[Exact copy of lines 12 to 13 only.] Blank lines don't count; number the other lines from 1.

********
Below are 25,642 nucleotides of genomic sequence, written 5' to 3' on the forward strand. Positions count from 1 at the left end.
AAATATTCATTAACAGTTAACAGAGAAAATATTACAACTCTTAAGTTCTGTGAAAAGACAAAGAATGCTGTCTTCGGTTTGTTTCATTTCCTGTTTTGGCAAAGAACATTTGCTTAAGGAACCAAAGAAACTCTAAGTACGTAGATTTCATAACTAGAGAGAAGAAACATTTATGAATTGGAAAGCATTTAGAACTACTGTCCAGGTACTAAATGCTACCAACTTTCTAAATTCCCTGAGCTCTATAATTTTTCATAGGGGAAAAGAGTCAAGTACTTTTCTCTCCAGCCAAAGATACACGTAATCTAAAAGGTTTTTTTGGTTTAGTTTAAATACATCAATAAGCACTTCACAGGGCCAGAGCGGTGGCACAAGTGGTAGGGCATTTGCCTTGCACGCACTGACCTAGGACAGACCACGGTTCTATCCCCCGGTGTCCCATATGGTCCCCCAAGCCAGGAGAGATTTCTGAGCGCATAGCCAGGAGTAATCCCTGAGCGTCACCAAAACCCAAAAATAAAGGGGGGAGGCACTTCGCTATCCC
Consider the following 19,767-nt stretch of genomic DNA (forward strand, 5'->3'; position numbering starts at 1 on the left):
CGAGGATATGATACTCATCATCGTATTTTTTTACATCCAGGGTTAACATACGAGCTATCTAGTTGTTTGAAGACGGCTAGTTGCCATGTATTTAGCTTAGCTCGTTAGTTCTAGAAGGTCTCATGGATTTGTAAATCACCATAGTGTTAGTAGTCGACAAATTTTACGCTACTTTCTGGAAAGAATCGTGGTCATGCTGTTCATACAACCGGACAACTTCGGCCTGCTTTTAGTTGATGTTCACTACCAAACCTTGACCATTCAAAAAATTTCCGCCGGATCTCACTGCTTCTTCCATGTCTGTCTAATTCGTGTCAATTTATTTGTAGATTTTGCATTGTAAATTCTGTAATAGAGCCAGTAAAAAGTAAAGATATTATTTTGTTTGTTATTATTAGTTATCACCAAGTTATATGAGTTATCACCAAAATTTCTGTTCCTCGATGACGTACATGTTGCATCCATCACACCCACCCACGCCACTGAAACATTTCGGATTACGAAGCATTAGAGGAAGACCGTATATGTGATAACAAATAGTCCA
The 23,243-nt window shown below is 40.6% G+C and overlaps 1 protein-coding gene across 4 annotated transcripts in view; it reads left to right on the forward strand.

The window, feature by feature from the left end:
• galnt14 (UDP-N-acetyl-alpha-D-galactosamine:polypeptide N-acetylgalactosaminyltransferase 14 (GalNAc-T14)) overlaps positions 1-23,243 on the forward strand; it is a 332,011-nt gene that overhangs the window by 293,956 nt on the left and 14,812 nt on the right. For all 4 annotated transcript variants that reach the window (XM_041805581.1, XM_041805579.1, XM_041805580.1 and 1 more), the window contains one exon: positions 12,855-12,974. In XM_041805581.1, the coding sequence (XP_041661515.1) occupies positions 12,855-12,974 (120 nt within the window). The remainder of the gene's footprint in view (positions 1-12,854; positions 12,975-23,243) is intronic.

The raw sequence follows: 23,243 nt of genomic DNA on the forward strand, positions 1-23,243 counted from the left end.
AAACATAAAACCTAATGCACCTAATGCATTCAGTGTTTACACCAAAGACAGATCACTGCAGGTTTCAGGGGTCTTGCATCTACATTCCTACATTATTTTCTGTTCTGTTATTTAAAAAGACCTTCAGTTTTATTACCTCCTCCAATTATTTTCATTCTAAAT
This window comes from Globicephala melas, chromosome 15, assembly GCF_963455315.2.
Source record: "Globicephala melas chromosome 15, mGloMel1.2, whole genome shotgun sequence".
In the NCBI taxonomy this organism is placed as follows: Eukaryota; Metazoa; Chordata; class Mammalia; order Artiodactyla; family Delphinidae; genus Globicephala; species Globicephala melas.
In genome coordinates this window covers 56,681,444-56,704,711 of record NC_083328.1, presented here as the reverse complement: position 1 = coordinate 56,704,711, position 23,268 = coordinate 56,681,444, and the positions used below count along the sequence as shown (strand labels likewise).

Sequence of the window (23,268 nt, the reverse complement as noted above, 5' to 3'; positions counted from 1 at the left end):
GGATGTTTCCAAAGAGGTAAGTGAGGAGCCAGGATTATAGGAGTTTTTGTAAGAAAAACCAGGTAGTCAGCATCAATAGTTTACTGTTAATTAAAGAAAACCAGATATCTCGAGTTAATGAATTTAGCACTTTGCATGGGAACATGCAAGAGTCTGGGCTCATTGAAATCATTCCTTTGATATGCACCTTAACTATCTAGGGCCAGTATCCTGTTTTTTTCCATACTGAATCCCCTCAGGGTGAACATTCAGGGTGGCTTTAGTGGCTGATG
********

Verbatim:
In the NCBI taxonomy this organism is placed as follows: Eukaryota; Metazoa; Chordata; class Mammalia; order Artiodactyla; family Delphinidae; genus Globicephala; species Globicephala melas.
In genome coordinates this window covers 56,681,444-56,704,711 of record NC_083328.1, presented here as the reverse complement: position 1 = coordinate 56,704,711, position 23,268 = coordinate 56,681,444, and the positions used below count along the sequence as shown (strand labels likewise).